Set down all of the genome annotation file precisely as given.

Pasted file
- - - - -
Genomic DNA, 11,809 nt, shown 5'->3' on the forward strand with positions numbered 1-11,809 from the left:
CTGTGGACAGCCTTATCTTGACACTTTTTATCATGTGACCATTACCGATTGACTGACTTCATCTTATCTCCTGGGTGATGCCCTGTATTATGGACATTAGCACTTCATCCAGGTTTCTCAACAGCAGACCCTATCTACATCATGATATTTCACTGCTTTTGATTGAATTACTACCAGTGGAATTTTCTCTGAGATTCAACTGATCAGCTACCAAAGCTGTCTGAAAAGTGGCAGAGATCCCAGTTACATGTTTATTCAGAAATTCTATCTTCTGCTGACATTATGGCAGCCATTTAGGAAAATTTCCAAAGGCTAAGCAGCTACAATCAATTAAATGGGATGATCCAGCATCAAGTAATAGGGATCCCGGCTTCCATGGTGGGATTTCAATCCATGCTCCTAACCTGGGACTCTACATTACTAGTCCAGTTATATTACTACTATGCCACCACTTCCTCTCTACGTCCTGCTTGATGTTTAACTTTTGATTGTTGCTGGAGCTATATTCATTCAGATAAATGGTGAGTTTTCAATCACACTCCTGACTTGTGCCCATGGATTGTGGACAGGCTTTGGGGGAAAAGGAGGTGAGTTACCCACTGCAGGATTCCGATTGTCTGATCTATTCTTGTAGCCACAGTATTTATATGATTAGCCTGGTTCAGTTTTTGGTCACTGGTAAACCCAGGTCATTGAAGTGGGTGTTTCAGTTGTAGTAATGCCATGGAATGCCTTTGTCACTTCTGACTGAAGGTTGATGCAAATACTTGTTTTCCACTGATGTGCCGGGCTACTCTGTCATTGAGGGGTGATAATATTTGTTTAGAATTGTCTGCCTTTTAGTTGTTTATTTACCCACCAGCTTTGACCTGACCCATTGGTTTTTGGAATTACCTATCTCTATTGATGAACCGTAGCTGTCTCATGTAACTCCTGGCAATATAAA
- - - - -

Genomic DNA, 11,809 nt, shown 5'->3' on the forward strand with positions numbered 1-11,809 from the left:
CTGTGGACAGCCTTATCTTGACACTTTTTATCATGTGACCATTACCGATTGACTGACTTCATCTTATCTCCTGGGTGATGCCCTGTATTATGGACATTAGCACTTCATCCAGGTTTCTCAACAGCAGACCCTATCTACATCATGATATTTCACTGCTTTTGATTGAATTACTACCAGTGGAATTTTCTCTGAGATTCAACTGATCAGCTACCAAAGCTGTCTGAAAAGTGGCAGAGATCCCAGTTACATGTTTATTCAGAAATTCTATCTTCTGCTGACATTATGGCAGCCATTTAGGAAAATTTCCAAAGGCTAAGCAGCTACAATCAATTAAATGGGATGATCCAGCATCAAGTAATAGGGATCCCGGCTTCCATGGTGGGATTTCAATCCATGCTCCTAACCTGGGACTCTACATTACTAGTCCAGTTATATTACTACTATGCCACCACTTCCTCTCTACGTCCTGCTTGATGTTTAACTTTTGATTGTTGCTGGAGCTATATTCATTCAGATAAATGGTGAGTTTTCAATCACACTCCTGACTTGTGCCCATGGATTGTGGACAGGCTTTGGGGGAAAAGGAGGTGAGTTACCCACTGCAGGATTCCGATTGTCTGATCTATTCTTGTAGCCACAGTATTTATATGATTAGCCTGGTTCAGTTTTTGGTCACTGGTAAACCCAGGTCATTGAAGTGGGTGTTTCAGTTGTAGTAATGCCATGGAATGCCTTTGTCACTTCTGACTGAAGGTTGATGCAAATACTTGTTTTCCACTGATGTGCCGGGCTACTCTGTCATTGAGGGGTGATAATATTTGTTTAGAATTGTCTGCCTTTTAGTTGTTTATTTACCCACCAGCTTTGACCTGACCCATTGGTTTTTGGAATTACCTATCTCTATTGATGAACCGTAGCTGTCTCATGTAACTCCTGGCAATATAAA